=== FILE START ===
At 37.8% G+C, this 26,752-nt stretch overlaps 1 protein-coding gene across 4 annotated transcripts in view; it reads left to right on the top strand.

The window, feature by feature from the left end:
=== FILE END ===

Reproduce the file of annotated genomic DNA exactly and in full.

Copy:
At 37.8% G+C, this 26,752-nt stretch overlaps 1 protein-coding gene across 4 annotated transcripts in view; it reads left to right on the top strand.

The window, feature by feature from the left end: